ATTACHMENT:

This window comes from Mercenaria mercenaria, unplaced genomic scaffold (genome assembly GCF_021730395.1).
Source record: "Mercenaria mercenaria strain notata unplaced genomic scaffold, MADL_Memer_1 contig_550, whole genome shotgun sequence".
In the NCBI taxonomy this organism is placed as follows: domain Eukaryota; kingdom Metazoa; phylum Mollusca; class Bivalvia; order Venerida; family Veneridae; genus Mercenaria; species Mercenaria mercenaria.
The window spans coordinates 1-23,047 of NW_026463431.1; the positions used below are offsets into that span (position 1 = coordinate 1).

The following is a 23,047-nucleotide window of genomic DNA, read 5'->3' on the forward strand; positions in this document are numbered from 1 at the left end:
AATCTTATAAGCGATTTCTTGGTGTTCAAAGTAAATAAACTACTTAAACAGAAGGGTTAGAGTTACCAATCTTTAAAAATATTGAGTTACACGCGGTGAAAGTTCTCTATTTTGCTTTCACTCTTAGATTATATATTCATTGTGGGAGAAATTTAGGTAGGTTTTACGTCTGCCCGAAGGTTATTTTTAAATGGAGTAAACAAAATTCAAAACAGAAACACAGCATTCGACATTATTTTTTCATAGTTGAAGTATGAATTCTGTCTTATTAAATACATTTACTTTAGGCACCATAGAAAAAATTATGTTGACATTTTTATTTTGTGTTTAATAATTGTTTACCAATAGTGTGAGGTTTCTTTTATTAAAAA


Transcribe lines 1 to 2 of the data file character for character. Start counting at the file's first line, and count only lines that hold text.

This window comes from Mercenaria mercenaria, unplaced genomic scaffold (genome assembly GCF_021730395.1).
Source record: "Mercenaria mercenaria strain notata unplaced genomic scaffold, MADL_Memer_1 contig_550, whole genome shotgun sequence".